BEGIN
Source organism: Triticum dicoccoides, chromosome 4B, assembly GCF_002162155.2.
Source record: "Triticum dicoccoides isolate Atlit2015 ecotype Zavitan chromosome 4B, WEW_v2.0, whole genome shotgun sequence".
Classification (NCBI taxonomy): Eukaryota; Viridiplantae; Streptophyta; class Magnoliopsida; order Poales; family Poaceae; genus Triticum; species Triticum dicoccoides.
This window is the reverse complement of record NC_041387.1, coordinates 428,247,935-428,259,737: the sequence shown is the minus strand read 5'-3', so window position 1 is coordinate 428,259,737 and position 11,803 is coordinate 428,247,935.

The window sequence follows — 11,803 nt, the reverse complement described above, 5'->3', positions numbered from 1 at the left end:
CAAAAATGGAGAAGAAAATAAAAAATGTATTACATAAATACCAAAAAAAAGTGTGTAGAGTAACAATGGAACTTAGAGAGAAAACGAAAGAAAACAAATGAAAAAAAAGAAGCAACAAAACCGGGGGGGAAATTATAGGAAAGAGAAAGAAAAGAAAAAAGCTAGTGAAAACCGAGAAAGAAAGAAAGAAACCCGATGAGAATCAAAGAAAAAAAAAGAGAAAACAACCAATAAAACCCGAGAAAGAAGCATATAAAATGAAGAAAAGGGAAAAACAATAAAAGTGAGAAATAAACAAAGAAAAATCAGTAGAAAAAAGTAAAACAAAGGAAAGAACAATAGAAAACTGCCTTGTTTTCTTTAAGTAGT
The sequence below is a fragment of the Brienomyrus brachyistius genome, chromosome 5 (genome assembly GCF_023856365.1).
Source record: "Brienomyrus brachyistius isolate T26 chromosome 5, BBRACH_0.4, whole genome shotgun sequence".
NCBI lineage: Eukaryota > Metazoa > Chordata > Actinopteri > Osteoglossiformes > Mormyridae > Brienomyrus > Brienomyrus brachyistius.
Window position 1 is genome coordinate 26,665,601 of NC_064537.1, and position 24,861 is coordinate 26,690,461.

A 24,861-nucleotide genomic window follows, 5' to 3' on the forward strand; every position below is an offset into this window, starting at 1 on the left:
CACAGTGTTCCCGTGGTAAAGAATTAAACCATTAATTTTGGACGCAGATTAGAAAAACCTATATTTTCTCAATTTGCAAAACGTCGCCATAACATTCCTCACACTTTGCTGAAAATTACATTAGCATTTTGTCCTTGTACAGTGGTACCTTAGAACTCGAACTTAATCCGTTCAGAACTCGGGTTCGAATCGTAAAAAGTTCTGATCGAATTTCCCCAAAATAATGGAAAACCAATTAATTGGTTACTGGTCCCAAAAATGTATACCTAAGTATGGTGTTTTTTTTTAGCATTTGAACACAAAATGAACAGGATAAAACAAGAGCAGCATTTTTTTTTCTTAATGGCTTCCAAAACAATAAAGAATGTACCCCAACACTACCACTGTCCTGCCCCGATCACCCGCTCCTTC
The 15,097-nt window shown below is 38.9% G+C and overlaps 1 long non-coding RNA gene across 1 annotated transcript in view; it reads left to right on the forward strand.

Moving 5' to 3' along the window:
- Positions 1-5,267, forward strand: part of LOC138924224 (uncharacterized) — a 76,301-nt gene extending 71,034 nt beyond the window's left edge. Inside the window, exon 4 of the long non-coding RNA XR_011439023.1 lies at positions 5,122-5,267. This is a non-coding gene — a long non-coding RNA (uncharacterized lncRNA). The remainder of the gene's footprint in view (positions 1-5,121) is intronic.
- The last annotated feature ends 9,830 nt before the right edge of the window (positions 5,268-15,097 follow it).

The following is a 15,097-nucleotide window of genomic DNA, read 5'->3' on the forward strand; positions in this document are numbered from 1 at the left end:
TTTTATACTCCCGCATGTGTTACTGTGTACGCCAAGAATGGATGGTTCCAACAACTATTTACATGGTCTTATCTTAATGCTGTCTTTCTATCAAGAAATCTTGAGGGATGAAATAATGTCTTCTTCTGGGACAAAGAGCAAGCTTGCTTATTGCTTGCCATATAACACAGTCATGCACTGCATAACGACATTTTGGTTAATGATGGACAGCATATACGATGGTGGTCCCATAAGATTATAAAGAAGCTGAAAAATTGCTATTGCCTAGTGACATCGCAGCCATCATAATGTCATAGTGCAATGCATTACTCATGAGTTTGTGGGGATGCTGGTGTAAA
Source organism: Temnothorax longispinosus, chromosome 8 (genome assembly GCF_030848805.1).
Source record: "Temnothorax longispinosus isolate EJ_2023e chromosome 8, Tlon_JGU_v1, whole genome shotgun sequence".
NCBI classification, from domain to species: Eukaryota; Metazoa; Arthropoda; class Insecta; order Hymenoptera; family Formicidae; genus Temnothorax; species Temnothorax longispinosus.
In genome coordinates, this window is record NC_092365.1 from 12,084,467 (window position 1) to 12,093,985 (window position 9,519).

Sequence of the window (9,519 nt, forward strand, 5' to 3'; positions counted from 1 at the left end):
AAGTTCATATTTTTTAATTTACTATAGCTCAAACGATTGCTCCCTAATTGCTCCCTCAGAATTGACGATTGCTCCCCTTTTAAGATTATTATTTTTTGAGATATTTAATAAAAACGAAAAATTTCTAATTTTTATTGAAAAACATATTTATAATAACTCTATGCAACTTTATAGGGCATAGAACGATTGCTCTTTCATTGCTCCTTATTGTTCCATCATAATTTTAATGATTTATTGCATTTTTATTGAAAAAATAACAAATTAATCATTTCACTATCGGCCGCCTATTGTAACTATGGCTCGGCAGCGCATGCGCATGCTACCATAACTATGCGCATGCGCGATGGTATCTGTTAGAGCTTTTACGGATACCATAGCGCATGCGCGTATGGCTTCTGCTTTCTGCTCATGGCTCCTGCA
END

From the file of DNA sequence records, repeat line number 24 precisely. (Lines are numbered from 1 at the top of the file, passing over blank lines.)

AAGTTCATATTTTTTAATTTACTATAGCTCAAACGATTGCTCCCTAATTGCTCCCTCAGAATTGACGATTGCTCCCCTTTTAAGATTATTATTTTTTGAGATATTTAATAAAAACGAAAAATTTCTAATTTTTATTGAAAAACATATTTATAATAACTCTATGCAACTTTATAGGGCATAGAACGATTGCTCTTTCATTGCTCCTTATTGTTCCATCATAATTTTAATGATTTATTGCATTTTTATTGAAAAAATAACAAATTAATCATTTCACTATCGGCCGCCTATTGTAACTATGGCTCGGCAGCGCATGCGCATGCTACCATAACTATGCGCATGCGCGATGGTATCTGTTAGAGCTTTTACGGATACCATAGCGCATGCGCGTATGGCTTCTGCTTTCTGCTCATGGCTCCTGCA